Anxiety – lingua – repetition (Kierkegaard retrieves of Plato

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L’angoisse de lire: c’est que tout texte, si important, si plaisant et si intéressant qu’il soit (et plus il donne l’impression d’être), est vide - il n’existe pas dans le fond; il faut franchir un abîme, et si l’on ne saut pas, on ne comprend pas. —M. Blanchot, L’écriture du désastre, 23 I too, when I think back, feel a great anxiety [phobeisthai] as to how at my age am I to make my way across such a formidable sea of words. —Plato, Parmenides, 137a Juva: Beleave filmly, beleave! —J. Joyce, Finnegans Wake

Kierkegaard’s book on Repetition (1843), published pseudonymously under the persona of Constantin Constantius, can be characterized as a texture of hints towards ―repetition‖ as something which is in a way intractable or untreatable, not-analyzable, and as such indestructible: ―repetition is an indestructible garment…‖ (R 132). The linguistic gesture of the text anticipates, from the very beginning, the fact that what Kierkegaard calls ―repetition‖ does not let itself be approached – otherwise than in an indirect manner, each time, by means of an anxious turn. The rhythm of the text is indeed marked by a series of anxious turnabouts and detours that revolve around the enigma of ―repetition‖. Within its pauses and suspensions, its moving and halting by means of abrupt oscillations, the text speaks in tongues –mit mancherlei Zungen, says Hamann cited by Constantin Constantius–. The narrative is then intermittently interfered by incidental philosophical considerations that speak another language, in an apparently ―direct‖ manner. From Part One (containing the ―Report by Constantin Constantinus‖ on his trip to Berlin: to proof whether a repetition is possible and what importance it has…), to Part Two (which, apart from C.C.’s Incidental Observations, is mostly constituted by epistolary texts: the letters of the Young Man to My Silent Confidant, as well as the letters from C.C. to his readers and to Mr. X., including the page of its Closed Envelope), all the fragments that compose Repetition are taint with the mood of anxiety. It is all about the tension between repetition and anxiety. This, since anxiety is the mood that brings before the possibility of repetition. It is namely anxiety about the future, repetition of what has never been. And in this sense, the counter-movement of Platonic anamnesis: if there, eternity enters backwards, in Kierkegaard’s repetition eternity enters forwards.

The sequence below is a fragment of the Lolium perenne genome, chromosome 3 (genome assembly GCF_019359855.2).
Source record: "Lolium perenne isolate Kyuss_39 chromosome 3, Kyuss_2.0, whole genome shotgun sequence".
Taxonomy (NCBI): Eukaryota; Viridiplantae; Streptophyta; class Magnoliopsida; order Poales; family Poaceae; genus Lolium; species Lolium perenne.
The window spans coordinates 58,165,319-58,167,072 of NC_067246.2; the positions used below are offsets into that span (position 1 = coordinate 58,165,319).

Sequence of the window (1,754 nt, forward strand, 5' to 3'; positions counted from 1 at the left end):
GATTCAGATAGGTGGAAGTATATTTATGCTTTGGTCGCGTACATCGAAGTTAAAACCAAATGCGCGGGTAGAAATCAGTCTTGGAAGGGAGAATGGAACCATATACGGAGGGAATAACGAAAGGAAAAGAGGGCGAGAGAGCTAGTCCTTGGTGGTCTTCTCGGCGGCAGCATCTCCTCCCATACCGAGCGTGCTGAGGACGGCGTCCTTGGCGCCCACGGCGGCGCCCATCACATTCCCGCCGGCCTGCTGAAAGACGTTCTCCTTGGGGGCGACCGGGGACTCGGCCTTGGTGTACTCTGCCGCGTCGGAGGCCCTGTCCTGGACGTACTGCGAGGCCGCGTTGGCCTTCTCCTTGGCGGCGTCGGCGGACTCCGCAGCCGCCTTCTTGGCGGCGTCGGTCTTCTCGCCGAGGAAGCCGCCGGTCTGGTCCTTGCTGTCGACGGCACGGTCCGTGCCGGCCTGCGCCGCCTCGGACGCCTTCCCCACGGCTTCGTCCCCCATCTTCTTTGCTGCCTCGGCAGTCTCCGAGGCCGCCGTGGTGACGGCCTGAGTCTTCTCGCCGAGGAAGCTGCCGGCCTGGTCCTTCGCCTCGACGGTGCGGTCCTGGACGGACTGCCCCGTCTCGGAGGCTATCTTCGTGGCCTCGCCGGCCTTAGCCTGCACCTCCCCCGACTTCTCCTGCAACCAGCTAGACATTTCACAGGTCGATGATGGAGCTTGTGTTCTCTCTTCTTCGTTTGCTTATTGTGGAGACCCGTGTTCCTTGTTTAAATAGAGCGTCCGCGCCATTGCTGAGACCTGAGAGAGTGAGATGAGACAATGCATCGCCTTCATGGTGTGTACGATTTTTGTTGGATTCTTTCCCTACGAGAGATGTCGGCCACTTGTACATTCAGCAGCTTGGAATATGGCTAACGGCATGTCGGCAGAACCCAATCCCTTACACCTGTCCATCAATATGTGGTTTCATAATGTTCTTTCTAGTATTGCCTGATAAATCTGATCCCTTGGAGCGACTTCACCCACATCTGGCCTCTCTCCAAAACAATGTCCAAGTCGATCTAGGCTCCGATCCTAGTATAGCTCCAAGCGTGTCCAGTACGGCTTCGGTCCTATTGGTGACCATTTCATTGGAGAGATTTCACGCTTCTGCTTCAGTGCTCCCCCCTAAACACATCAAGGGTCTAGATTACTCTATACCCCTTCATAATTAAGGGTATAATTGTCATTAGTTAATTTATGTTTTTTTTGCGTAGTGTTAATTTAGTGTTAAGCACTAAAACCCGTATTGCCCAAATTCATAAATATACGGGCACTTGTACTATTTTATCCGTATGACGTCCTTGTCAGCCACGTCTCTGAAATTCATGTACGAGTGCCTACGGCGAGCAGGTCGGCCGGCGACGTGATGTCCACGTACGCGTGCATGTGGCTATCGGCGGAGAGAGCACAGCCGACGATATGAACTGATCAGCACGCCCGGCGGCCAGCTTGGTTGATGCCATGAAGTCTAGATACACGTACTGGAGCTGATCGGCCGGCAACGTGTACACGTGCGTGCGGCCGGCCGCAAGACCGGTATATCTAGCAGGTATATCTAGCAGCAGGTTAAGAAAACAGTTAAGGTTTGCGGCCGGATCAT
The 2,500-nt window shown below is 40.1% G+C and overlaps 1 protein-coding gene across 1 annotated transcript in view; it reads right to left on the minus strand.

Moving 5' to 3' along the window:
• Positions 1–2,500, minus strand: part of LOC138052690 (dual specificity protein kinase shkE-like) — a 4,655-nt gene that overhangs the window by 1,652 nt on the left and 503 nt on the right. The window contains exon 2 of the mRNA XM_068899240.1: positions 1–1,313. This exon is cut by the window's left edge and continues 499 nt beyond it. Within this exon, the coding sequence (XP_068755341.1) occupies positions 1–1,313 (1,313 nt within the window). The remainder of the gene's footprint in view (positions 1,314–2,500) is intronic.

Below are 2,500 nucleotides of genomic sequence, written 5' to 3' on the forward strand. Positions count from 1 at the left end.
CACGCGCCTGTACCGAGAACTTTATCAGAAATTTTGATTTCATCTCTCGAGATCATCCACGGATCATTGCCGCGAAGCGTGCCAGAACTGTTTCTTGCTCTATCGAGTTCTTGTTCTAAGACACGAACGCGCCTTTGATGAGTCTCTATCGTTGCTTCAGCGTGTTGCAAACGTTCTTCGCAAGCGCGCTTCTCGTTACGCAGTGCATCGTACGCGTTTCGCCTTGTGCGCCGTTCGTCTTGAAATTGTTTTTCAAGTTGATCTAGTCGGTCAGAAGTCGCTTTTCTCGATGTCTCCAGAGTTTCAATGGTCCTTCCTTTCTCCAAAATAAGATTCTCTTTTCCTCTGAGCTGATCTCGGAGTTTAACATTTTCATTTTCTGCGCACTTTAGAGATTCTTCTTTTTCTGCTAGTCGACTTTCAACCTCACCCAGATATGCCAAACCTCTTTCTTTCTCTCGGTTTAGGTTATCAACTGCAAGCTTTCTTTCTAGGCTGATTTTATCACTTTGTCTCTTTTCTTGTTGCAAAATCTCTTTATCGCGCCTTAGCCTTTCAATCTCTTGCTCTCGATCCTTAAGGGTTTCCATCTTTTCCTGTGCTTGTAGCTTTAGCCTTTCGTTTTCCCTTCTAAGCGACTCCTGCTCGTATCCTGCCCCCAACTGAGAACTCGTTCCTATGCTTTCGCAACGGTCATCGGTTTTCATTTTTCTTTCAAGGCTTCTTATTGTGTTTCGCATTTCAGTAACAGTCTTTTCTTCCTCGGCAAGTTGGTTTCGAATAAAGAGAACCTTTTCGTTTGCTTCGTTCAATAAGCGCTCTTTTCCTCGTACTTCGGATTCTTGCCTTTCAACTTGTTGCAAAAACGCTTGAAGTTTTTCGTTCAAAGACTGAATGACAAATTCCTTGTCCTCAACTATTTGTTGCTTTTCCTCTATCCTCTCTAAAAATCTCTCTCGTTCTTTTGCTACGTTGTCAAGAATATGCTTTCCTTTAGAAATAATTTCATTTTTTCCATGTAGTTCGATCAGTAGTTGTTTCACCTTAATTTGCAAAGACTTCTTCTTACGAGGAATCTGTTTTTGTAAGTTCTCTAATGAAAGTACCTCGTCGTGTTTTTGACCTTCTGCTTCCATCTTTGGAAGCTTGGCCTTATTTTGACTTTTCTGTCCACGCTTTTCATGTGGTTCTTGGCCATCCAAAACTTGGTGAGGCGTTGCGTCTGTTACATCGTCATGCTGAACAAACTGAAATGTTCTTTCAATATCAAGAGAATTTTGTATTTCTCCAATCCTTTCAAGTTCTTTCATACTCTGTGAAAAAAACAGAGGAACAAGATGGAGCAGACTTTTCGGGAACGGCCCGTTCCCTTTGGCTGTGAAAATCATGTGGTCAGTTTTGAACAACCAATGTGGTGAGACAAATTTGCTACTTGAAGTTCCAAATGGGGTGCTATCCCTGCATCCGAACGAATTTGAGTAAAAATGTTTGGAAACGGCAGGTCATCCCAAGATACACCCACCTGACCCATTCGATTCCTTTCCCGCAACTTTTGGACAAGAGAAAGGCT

. whose language Before coming back to the paradoxical approached to the problem of repetition and to the gesture of language implied by the anxious turns of the nouvelle that ports this title. modern philosophy will teach that all life is a repetition. This assertion in stylo philosophico. Repetition and recollection are the same movement. except in opposite directions. for what is recollected has been. an anxious turn. its anxious language. gives a preliminary indication on the historical significance of repetition. whereas genuine repetition is recollected forward.‖ (R. in repeated backwards. Anxiety is the mood that disposes in relation towards nothing. Just as they taught that all knowing is recollection. Before coming back to the problem language Kierkegaard’s The historical wager raised by the ―concept‖ of repetition –if it is one– can be approached by means of a turn.. This can be characterized as the turn of anxiety. In The Concept of Anxiety.. 132) – says Constantius at the opening page (R 131). signed by Vigilius Haufniensis. The only philosopher who had an intimation of this is Leibniz. Constantius characterizes repetition which may orient towards language. ―…for repetition is a crucial expression for what ―recollection‖ was to the Greeks.

Anxiety as the mood or the disposition that brings towards – the possibility of repetition – more precisely. If in fact something like ―repetition‖ ever lets itself be bought to thinking. it may be said. and it concerns historicity or the possibility of history as such. Christ).anxiety as the mood that brings before the possibility of repetition. directly. allover anew— about ―repetition‖ would be unworthy without exposing in its attempt to say it (its dictum) the mood in which it can first be thought — again. – Procedure: hermeneutic as paradigmatic circle. without the detour that compromises from its very departure the felicity of its act (or at least the exposibility of of saying it). paradigm as singularity and figure (persona): Adam. of meaning what is said. The turn from which Kierkegaard speaks is at once historical. – Retrieving–Plato: a historical repetition. allover anew. of ever reaching what the magic finger of language (in any language) pursues to indicate. At least for an instant — a fraction or a second. . if one can ever be sure that ―repetition‖ as such lets itself be said. towards the possibility of choosing repetition – which is. for an original (impossible) experience – of time and being. Socrates. in which nothing less than historicity and temporality (possibility of historical time) is at stake. – Intro: anxiety as the mood that brings before the possibility of repetition. …. – Anything that remains to be said —again. since repetition is nothing – but a name for the nameless – the event of being –. a name for what gathers together being in its temporality. an impossible and unavoidable election.

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